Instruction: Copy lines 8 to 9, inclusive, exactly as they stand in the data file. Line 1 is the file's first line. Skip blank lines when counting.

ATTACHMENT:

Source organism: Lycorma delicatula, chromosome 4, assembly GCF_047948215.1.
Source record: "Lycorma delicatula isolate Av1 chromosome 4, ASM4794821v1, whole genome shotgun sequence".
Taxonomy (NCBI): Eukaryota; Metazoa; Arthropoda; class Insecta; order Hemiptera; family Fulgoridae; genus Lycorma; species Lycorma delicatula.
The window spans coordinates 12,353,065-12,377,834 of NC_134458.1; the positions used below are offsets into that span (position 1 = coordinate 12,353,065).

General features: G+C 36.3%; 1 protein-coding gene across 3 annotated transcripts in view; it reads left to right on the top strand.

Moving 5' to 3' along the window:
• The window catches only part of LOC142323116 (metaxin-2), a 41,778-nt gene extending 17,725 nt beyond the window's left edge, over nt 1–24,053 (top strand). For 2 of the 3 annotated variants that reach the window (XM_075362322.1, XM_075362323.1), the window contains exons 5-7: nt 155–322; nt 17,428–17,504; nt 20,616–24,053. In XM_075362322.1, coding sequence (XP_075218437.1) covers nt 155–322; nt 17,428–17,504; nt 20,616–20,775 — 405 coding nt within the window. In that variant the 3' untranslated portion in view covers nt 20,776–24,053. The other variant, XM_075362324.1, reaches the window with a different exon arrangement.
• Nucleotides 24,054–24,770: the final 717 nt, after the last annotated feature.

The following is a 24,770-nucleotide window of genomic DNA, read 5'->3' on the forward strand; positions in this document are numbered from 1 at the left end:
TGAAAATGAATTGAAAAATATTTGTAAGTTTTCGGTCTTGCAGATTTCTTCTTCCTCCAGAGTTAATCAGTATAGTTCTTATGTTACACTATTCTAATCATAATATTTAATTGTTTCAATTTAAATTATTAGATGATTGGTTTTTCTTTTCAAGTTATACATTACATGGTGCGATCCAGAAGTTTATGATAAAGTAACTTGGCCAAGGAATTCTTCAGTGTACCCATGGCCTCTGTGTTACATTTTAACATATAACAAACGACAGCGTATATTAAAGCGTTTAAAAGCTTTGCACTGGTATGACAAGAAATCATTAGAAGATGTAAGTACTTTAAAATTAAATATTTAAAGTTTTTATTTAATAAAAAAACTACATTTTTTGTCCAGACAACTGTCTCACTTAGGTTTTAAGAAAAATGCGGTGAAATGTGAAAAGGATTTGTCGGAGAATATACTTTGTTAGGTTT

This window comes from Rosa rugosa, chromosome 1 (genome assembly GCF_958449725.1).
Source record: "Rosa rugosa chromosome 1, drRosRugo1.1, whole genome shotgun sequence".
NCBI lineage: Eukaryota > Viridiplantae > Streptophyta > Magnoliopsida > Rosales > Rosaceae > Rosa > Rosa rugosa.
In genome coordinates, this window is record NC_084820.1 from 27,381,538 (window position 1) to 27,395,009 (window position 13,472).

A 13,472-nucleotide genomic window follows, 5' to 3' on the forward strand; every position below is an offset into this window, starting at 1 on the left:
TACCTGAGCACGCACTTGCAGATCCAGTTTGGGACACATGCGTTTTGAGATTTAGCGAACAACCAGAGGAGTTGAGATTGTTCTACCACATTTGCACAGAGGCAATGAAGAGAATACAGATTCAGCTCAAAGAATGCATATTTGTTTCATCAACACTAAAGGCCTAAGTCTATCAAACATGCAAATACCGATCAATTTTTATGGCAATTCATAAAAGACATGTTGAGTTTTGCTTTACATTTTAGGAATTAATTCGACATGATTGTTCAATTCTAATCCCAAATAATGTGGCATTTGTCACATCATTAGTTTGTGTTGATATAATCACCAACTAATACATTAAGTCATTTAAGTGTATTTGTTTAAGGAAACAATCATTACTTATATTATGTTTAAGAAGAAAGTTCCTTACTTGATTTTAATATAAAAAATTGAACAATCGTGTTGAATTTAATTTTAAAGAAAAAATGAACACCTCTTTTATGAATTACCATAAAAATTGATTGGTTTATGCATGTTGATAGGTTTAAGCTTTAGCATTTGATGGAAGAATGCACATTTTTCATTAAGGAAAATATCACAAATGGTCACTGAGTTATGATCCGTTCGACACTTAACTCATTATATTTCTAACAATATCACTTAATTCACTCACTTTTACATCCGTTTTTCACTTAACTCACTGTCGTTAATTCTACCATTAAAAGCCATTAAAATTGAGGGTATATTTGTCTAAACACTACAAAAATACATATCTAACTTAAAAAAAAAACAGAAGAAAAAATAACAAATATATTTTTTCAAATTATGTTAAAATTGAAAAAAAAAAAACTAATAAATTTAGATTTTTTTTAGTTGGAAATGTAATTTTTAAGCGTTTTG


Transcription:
• Nucleotides 24,054–24,770: the final 717 nt, after the last annotated feature.

The following is a 24,770-nucleotide window of genomic DNA, read 5'->3' on the forward strand; positions in this document are numbered from 1 at the left end: